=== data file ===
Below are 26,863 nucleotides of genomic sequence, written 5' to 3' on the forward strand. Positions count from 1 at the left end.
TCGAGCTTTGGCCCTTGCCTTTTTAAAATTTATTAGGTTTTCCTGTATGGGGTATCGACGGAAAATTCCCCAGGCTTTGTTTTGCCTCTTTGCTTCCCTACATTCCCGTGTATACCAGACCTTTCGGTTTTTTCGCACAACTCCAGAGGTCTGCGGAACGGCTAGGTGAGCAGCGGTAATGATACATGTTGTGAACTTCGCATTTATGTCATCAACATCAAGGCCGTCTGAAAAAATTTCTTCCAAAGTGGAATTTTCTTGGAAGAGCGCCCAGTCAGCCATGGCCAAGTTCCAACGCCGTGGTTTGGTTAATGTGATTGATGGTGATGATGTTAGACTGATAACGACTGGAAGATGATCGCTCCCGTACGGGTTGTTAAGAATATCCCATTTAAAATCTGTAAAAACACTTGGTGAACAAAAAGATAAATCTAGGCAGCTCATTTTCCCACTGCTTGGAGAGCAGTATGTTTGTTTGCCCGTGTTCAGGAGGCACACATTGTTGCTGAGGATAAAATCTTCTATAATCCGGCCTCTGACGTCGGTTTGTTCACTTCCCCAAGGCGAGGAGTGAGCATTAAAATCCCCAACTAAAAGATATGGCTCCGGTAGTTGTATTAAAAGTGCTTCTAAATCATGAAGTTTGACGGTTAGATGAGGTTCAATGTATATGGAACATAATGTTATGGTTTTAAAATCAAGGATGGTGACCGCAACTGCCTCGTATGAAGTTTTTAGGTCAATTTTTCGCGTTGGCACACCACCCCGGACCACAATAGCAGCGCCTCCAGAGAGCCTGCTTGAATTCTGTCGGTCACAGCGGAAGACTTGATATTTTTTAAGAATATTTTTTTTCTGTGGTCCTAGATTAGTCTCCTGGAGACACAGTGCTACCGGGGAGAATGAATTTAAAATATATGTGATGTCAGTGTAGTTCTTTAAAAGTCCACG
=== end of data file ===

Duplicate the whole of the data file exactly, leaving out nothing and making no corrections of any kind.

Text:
Below are 26,863 nucleotides of genomic sequence, written 5' to 3' on the forward strand. Positions count from 1 at the left end.
TCGAGCTTTGGCCCTTGCCTTTTTAAAATTTATTAGGTTTTCCTGTATGGGGTATCGACGGAAAATTCCCCAGGCTTTGTTTTGCCTCTTTGCTTCCCTACATTCCCGTGTATACCAGACCTTTCGGTTTTTTCGCACAACTCCAGAGGTCTGCGGAACGGCTAGGTGAGCAGCGGTAATGATACATGTTGTGAACTTCGCATTTATGTCATCAACATCAAGGCCGTCTGAAAAAATTTCTTCCAAAGTGGAATTTTCTTGGAAGAGCGCCCAGTCAGCCATGGCCAAGTTCCAACGCCGTGGTTTGGTTAATGTGATTGATGGTGATGATGTTAGACTGATAACGACTGGAAGATGATCGCTCCCGTACGGGTTGTTAAGAATATCCCATTTAAAATCTGTAAAAACACTTGGTGAACAAAAAGATAAATCTAGGCAGCTCATTTTCCCACTGCTTGGAGAGCAGTATGTTTGTTTGCCCGTGTTCAGGAGGCACACATTGTTGCTGAGGATAAAATCTTCTATAATCCGGCCTCTGACGTCGGTTTGTTCACTTCCCCAAGGCGAGGAGTGAGCATTAAAATCCCCAACTAAAAGATATGGCTCCGGTAGTTGTATTAAAAGTGCTTCTAAATCATGAAGTTTGACGGTTAGATGAGGTTCAATGTATATGGAACATAATGTTATGGTTTTAAAATCAAGGATGGTGACCGCAACTGCCTCGTATGAAGTTTTTAGGTCAATTTTTCGCGTTGGCACACCACCCCGGACCACAATAGCAGCGCCTCCAGAGAGCCTGCTTGAATTCTGTCGGTCACAGCGGAAGACTTGATATTTTTTAAGAATATTTTTTTTCTGTGGTCCTAGATTAGTCTCCTGGAGACACAGTGCTACCGGGGAGAATGAATTTAAAATATATGTGATGTCAGTGTAGTTCTTTAAAAGTCCACG